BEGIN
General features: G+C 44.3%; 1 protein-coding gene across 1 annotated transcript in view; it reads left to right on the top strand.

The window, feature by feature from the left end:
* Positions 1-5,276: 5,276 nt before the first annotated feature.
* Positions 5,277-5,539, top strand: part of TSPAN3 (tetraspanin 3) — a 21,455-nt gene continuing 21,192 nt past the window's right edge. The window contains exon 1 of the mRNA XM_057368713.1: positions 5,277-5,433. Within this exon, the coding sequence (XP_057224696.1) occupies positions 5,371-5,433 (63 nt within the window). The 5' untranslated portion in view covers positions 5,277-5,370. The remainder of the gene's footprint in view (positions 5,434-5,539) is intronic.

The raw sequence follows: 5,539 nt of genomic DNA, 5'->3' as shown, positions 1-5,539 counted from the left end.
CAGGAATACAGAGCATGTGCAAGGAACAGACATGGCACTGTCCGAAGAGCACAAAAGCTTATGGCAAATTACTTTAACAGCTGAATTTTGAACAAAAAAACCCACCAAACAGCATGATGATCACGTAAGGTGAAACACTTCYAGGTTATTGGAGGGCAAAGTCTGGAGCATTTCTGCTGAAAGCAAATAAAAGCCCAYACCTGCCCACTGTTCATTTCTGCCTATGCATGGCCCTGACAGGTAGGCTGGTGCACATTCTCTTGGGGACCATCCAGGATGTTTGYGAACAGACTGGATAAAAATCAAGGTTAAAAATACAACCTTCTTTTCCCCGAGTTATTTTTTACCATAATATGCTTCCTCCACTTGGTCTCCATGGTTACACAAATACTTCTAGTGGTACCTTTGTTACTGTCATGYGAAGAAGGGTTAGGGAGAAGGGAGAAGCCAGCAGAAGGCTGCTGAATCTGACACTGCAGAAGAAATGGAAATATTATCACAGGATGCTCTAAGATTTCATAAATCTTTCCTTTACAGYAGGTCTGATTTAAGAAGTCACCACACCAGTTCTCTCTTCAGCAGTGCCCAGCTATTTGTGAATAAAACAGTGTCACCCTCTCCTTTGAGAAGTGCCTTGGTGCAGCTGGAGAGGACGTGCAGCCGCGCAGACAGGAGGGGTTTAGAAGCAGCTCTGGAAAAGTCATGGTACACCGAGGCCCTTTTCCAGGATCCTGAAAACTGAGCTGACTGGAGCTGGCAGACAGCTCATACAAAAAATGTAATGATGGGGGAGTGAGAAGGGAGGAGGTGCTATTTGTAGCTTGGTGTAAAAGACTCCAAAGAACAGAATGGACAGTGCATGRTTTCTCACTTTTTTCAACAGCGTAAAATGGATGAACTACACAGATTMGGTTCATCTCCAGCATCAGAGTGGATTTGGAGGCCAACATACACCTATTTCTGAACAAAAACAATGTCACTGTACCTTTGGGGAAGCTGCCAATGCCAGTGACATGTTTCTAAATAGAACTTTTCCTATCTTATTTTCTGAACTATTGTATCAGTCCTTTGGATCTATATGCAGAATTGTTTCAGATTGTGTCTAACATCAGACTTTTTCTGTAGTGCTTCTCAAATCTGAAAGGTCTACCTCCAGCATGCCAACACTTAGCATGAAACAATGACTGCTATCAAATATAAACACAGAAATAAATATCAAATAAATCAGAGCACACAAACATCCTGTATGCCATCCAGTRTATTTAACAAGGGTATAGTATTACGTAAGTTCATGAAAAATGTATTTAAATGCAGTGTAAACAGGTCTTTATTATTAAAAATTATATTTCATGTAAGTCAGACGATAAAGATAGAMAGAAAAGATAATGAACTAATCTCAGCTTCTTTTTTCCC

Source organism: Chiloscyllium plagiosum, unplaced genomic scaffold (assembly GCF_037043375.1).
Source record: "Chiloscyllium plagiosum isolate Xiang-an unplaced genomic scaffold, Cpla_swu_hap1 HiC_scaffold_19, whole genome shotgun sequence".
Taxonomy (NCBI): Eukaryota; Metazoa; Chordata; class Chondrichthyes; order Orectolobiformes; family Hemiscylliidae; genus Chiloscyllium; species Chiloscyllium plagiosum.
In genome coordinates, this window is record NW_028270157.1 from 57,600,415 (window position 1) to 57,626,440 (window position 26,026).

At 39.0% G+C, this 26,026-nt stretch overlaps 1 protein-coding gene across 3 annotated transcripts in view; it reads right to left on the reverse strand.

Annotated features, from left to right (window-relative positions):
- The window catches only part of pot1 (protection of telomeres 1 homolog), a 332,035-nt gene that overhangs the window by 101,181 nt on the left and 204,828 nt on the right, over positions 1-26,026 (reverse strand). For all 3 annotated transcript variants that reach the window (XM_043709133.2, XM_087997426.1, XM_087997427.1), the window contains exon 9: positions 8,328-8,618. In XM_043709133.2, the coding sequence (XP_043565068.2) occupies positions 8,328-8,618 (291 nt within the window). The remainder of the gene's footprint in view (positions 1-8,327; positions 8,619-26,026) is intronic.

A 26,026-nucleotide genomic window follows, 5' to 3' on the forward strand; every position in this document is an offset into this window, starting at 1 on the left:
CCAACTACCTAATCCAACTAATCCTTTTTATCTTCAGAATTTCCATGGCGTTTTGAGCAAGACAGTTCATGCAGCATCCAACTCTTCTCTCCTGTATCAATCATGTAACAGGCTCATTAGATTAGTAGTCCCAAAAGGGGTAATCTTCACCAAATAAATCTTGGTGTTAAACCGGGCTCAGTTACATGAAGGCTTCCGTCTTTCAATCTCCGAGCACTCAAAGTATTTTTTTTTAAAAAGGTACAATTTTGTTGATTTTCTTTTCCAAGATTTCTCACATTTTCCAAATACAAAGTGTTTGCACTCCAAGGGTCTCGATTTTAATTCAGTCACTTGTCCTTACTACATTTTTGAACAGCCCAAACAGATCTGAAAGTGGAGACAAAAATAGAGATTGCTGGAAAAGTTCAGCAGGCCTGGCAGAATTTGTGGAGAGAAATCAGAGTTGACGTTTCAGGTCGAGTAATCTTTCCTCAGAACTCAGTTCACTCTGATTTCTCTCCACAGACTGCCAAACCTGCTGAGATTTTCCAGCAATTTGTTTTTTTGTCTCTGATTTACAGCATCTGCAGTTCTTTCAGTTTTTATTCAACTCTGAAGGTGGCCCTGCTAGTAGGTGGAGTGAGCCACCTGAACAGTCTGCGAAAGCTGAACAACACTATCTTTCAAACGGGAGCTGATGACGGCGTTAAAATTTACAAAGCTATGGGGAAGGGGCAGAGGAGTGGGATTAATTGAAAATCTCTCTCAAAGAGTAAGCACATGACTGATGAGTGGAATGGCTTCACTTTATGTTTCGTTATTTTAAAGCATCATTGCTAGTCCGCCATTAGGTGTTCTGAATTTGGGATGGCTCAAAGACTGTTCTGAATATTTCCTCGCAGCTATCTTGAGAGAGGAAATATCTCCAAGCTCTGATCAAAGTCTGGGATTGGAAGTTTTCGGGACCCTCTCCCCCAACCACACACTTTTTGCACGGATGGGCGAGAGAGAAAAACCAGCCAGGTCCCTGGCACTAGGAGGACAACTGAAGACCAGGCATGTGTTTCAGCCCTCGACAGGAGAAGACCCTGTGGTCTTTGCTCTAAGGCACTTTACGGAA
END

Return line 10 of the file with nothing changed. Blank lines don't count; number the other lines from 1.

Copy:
In genome coordinates, this window is record NW_028270157.1 from 57,600,415 (window position 1) to 57,626,440 (window position 26,026).